Ligament injuries are also commonly seen in football and can vary in severity on a scale of 1-3. The immediate management of ligament injuries will be the same as for a muscle injury, but grade 3 ligament sprains may require surgery.
Below is an example of a ligament injury seen in football.
Anterior Cruciate ligament injuries
• What is it? The Anterior Cruciate Ligament (ACL) is one of the four major ligaments within the knee joint. It originates on the femur (thigh bone) and attaches to the tibia (shin bone). Its main function is to stop excessive forward movement of the tibia and assist in limiting rotation of the knee.
• What goes wrong? The majority of ACL tears occur in a non-contact situation as Theo Walcott and Michael Owen both know. The ACL can be torn when a player is landing from a jump, pivoting or slowing down suddenly.
• Symptoms: You may hear a loud “pop”, experience severe pain or a feeling of your knee giving way, an inability to walk and weight bear and you will be unable to continue with your activity. Afterwards, your knee may begin to swell.
• Treatment: ACL ruptures can be difficult to diagnose at first due to the swelling. It’s important to seek treatment after a few days and a physiotherapist would be able to diagnosis the signs of an ACL tear using special tests. If it is suspected that you have an ACL tear, the physiotherapist is likely to refer you to an orthopaedic consultant who may organise an MRI scan to confirm the diagnosis. Surgery is usually recommended for people who want to return to sport.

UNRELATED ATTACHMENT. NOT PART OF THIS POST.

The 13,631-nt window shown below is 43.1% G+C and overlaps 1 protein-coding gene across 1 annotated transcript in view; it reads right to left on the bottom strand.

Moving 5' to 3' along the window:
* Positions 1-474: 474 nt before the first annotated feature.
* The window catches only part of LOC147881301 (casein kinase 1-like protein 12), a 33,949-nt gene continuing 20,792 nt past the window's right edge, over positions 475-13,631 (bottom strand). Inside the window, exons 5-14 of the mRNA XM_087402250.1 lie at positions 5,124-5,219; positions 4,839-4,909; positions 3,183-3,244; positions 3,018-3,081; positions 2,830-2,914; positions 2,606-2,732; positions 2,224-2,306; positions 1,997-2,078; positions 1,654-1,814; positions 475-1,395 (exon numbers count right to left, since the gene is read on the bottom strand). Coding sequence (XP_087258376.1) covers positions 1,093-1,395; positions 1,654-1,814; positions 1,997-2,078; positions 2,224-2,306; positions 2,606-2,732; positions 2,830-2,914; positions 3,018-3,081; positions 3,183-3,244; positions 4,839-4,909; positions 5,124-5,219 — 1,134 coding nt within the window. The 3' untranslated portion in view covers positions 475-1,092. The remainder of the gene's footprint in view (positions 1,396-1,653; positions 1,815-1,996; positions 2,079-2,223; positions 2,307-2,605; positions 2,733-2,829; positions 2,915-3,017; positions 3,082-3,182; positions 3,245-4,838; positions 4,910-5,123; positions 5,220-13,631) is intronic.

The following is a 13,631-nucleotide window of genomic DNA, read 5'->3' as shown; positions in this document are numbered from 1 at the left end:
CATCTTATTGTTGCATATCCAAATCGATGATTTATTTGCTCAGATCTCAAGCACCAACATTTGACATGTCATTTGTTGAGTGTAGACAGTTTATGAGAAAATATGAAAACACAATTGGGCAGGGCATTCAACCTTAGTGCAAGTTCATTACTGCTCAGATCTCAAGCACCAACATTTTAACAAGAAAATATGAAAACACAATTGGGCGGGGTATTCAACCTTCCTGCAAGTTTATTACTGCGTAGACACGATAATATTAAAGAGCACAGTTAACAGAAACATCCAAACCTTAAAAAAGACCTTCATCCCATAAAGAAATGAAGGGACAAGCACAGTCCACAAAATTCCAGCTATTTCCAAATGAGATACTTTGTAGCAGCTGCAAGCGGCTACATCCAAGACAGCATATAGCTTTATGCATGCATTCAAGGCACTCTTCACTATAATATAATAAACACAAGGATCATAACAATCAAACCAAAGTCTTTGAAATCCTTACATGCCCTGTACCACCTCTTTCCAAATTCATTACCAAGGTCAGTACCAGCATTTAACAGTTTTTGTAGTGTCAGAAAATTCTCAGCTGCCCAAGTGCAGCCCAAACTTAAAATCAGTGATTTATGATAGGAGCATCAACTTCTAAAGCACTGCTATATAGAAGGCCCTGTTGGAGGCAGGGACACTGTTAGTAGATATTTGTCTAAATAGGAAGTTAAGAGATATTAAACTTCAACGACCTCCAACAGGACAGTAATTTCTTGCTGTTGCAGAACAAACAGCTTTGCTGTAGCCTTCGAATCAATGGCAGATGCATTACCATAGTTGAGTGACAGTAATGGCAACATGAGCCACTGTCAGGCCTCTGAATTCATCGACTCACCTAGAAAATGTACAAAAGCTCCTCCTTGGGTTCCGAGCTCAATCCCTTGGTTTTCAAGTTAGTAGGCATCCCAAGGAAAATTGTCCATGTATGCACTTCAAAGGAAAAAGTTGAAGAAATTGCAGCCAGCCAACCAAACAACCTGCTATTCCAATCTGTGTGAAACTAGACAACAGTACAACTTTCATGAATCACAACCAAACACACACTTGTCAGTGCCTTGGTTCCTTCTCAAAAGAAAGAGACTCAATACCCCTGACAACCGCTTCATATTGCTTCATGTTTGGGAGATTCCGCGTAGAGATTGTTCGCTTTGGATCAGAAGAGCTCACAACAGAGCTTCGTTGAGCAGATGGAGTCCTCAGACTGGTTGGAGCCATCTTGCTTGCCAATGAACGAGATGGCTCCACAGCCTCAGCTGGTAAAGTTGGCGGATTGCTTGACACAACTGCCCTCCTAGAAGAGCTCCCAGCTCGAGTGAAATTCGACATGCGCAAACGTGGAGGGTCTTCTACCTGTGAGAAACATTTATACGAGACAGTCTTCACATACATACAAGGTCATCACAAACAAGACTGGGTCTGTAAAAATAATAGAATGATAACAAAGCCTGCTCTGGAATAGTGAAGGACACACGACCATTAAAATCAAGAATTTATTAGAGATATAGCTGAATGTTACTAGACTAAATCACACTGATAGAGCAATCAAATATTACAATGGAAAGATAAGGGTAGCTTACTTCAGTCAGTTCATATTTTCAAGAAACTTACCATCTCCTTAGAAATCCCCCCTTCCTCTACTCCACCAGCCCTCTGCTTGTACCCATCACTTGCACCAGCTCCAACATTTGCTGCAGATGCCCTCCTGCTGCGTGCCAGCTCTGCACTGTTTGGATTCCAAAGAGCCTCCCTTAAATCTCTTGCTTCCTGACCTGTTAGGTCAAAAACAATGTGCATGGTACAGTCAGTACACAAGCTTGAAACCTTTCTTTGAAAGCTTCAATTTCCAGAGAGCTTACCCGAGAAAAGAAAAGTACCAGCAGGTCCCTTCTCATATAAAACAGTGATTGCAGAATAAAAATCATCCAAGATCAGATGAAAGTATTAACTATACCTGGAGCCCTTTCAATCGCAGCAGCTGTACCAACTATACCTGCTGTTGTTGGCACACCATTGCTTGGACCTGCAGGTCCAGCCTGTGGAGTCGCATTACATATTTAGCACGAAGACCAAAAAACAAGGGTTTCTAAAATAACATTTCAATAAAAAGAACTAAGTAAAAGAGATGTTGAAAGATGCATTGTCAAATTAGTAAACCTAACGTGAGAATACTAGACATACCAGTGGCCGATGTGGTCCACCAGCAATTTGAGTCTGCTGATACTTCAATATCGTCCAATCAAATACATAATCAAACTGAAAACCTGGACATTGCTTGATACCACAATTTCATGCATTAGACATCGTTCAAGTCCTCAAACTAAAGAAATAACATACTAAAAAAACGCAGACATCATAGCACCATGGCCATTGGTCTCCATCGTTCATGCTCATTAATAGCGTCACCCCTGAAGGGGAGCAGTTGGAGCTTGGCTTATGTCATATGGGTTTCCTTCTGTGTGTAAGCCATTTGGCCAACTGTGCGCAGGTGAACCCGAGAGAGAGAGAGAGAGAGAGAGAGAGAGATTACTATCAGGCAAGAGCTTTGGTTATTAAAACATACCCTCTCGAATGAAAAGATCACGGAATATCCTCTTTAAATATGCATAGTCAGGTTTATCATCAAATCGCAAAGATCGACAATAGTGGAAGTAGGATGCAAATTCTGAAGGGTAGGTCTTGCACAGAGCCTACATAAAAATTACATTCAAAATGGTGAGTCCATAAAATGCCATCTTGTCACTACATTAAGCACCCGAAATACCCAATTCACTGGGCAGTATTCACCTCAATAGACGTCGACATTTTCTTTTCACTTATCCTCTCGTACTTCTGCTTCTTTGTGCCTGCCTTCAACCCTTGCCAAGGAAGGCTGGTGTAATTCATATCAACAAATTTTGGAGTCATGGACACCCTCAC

The rehabilitation after an ACL reconstruction is lengthy and you are likely to need a lot of physiotherapy treatment to regain movement, improve your strength and stability and prepare you for a return to sport. This may take up to 9 months.
As well as soft tissue injuries, footballers can also sustain bone injuries such as fractures (breaks) whilst playing football. A fracture can be caused by direct trauma such as a tackle or indirect trauma such as a fall or a twisting injury. Fractures may be closed or open (where the bony fragments puncture the skin). There are various types of fractures that can occur and they will require different types of management.
Below is an example of a common fracture seen in football.
• What is It? The metatarsal bones are the five long bones in the foot.
• What goes wrong? Footballers are particularly prone to fractures in the metatarsals – usually due to over-use which can cause a stress fracture, but also due to impact, twisting or a combination.
• Symptoms: With an acute fracture you will experience pain in the area and swelling and bruising may be present. It will be difficult to weight bear on the foot and your movement may also be restricted. You will need an x-ray to confirm that there is a fracture.
• Treatment: The management of an acute metatarsal fracture will vary. In most cases, your foot will have to be immobilised in a “boot” or a plaster cast for up to six weeks. After this period physiotherapy can help you regain your movement, strength, balance and get you back to playing sport as soon as possible.